I must admit the litany of descriptions of the island held me up a little bit. I had to reread the same part over and over in an attempt to visualize what the island looks like and what paths the characters are taking, etc, etc… it got me stumped. That said, the writing is absolutely gorgeous and the plot is magnificent – incredibly dark and heavy, it made me feel sick in the stomach. I cannot say anything but AMAZING.

What I found quite disturbing and jarring was Jack’s transformation from a boy to nothing but a bloodthirsty savage; he is gradually stripped away from his rationality and fair judgement, and gets obsessed with hunting and even becomes capable of a horrific murder – it literally sent chills down my spine. So unnerving, so spine-chilling.

You may find the first half is kind of slow at first but the latter half is definitely a page-turner. I loved how the creepiness begins to crawl into every sentence and each scene and how the descriptions get more and more graphic as the story moves on. The jolt definitely comes in the latter half and it only gets intensified from there.

The cast of characters and the dynamics are just brilliant. In my personal opinion, the main two characters, Ralph and Jack are at the opposites end of the spectrum; Ralph represents rationality and order while Jack savagery and feral instinct and I found it really well done, simply stunning.
The power struggle happens in the latter half is also gripping, too. Despite Ralph’s attempt to bring order to the group and hold everyone together again, the small society crumbles and the assembly ends up a complete flop; Jack starts to gain ground and eventually assumes power – he literally reigns  as an invincible sovereign in the uninhibited island with the charismatic authority. This gradual power transfer is written so perfectly, it’s just glorious and riveting.

The last four chapters may be too graphic and horrific to read; I actually had to put it down so many times and take a breather to calm down. My heart was beating so fast that I thought I could hear my heart was bumping against my rib cage.

Could this really happen to kids, or us were we left to our own devices with no adult supervision or intervention?
Could our mind really be grawed at and overtaken by our own inherit feral instinct?

Such idea like those made me think, really THINK.
I honestly don’t want to admit it, I really want to refuse, but I also know it CAN happen and that’s what I found the most horrendous.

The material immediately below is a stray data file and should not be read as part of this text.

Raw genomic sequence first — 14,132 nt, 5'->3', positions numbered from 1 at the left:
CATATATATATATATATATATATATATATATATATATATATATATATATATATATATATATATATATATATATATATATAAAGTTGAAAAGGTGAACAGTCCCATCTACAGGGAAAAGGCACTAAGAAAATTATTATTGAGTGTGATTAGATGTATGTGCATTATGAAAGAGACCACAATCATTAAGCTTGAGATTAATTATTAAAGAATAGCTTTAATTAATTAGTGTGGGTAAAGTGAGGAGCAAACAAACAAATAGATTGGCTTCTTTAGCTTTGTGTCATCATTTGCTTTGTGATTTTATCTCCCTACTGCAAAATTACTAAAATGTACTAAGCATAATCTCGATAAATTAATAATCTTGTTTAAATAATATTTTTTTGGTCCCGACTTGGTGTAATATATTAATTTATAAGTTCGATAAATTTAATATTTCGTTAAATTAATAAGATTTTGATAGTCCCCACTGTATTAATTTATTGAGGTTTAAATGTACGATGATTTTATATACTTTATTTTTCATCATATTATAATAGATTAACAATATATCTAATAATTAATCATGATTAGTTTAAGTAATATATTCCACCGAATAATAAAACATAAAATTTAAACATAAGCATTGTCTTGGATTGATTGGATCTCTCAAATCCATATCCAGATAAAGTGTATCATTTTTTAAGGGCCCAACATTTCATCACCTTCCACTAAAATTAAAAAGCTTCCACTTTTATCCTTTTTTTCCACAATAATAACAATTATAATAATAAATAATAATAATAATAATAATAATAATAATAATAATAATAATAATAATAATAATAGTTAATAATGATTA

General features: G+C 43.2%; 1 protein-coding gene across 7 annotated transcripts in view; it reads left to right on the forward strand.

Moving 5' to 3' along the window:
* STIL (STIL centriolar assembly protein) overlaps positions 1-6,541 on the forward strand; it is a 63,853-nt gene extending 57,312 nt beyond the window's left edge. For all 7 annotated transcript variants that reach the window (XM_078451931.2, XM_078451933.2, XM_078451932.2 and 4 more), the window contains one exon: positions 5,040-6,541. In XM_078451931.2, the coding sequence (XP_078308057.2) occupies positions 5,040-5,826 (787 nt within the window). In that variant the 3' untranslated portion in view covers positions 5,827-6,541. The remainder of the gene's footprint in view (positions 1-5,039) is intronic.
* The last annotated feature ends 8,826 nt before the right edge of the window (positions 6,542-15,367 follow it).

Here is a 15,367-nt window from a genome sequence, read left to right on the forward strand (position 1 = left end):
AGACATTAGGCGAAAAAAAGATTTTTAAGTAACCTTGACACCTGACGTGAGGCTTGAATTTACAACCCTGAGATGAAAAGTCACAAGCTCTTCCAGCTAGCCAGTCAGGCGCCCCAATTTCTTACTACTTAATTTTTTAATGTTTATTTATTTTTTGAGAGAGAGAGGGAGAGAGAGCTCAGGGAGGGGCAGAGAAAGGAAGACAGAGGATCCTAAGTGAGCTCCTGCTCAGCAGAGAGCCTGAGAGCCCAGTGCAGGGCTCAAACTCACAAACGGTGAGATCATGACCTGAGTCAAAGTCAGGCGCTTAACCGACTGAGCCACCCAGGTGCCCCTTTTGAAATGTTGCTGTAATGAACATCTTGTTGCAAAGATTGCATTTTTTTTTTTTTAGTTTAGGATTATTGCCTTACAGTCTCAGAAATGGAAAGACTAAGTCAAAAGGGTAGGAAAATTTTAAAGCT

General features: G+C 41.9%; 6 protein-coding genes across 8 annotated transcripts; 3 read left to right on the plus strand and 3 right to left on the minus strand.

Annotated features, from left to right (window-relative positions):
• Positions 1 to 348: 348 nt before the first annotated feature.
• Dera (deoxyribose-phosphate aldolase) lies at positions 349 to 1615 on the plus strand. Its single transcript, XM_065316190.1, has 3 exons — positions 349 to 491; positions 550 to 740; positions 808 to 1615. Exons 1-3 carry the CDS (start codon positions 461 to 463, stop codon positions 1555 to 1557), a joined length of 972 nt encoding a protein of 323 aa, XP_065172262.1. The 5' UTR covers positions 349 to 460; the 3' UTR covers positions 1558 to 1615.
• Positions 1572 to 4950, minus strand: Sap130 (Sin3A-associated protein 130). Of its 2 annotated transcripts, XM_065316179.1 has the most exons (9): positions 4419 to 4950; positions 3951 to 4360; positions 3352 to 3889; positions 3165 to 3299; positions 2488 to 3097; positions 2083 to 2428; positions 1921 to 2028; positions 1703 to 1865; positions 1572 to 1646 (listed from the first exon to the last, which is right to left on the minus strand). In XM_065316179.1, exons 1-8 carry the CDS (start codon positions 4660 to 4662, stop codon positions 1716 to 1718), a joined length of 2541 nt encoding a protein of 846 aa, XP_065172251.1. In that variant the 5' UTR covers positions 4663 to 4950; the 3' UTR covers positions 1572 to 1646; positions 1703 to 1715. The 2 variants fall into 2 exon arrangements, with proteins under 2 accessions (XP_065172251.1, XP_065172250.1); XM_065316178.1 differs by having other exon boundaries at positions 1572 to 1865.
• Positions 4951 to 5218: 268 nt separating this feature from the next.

Nevertheless, I can also say that’s where things start to happen and the plot becomes intense and captivating. It’s gory, yes, but it’s like watching a horror movie between your fingers – you cannot stand the goriness but you want to see how things unfold.  That’s what happened to me.

Like I mentioned, I did struggle to grasp the story and took me some time to get into the flow, but I am now glad that I made it to the end.
Since the writing is rather graphic, this is definitely not for the faint of heart, this is not for everyone, but I think this story will stick with me and I’m sure I’ll come back to this at least more than once. I quite enjoyed it.

Crazy Book Haul Part 2

Hello, all!
Since the books that I mentioned in my Crazy Classic Book Haul have finally arrived, I’m going to do my Crazy Book Haul Part 2 as I promised.
It’s supposed to be my Crazy Classic Book Haul Part 2, but I’ve decided to lump them up with some other books I got in the last couple of weeks.

The books that I got are:

books

(From top left to bottom right)

  • The Hate U Give by Angie Thomas
  • The Man Who Loved Children by Christina Stead
  • Tenth of December by George Saunders
  • The Comforters by Muriel Spark
  • The Nightwalker by Sebastian Fitzek
  • Breakfast at Tiffany’s by Truman Capote
  • Dr Jekyll and Mr Hyde by Robert Louis Stevenson
  • The Picture of Dorian Gray by Oscar Wilde
  • Far From the Madding Crowd by Thomas Hardy
  • Middlemarch by George Elliot

 

I remember pre-ordering The Hate U Give at the end of last year. It wasn’t like I had my eye on this book but I happened to bump into this book while I was browsing Amazon and the premise caught my eye. I immediately decided to get this book because I thought it would be important to read books like this given the time and the world we live in.
Right now, I’m on a huge Classic kick so I haven’t gotten around to actually reading this, but hopefully I can read this in the coming months.

The Comforters and The Man Who Loved Children are what I got after watching one of my favorite Booktubers, Mementomori video. He vehemently gushed about how much he loved these books and how, without fail, Muriel Spark has hit his comfort button.